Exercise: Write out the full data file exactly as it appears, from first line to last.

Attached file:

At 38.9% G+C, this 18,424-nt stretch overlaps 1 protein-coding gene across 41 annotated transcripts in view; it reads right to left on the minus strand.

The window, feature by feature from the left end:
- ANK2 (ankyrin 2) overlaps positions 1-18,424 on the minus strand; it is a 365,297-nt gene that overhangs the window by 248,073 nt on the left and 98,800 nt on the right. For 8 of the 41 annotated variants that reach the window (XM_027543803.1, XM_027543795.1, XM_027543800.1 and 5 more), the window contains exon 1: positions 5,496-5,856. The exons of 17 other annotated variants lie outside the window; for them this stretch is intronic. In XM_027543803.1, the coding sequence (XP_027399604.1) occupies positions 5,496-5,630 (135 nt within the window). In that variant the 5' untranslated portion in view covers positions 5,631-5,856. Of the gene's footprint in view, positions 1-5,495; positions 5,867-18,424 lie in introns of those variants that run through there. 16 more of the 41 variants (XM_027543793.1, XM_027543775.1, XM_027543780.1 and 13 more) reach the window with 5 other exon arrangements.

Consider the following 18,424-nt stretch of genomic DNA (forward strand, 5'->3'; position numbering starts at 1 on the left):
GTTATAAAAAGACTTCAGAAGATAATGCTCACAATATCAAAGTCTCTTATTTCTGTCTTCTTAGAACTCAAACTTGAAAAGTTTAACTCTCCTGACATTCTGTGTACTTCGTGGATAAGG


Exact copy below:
At 38.9% G+C, this 18,424-nt stretch overlaps 1 protein-coding gene across 41 annotated transcripts in view; it reads right to left on the minus strand.

The window, feature by feature from the left end:
- ANK2 (ankyrin 2) overlaps positions 1-18,424 on the minus strand; it is a 365,297-nt gene that overhangs the window by 248,073 nt on the left and 98,800 nt on the right. For 8 of the 41 annotated variants that reach the window (XM_027543803.1, XM_027543795.1, XM_027543800.1 and 5 more), the window contains exon 1: positions 5,496-5,856. The exons of 17 other annotated variants lie outside the window; for them this stretch is intronic. In XM_027543803.1, the coding sequence (XP_027399604.1) occupies positions 5,496-5,630 (135 nt within the window). In that variant the 5' untranslated portion in view covers positions 5,631-5,856. Of the gene's footprint in view, positions 1-5,495; positions 5,867-18,424 lie in introns of those variants that run through there. 16 more of the 41 variants (XM_027543793.1, XM_027543775.1, XM_027543780.1 and 13 more) reach the window with 5 other exon arrangements.

Consider the following 18,424-nt stretch of genomic DNA (forward strand, 5'->3'; position numbering starts at 1 on the left):
GTTATAAAAAGACTTCAGAAGATAATGCTCACAATATCAAAGTCTCTTATTTCTGTCTTCTTAGAACTCAAACTTGAAAAGTTTAACTCTCCTGACATTCTGTGTACTTCGTGGATAAGG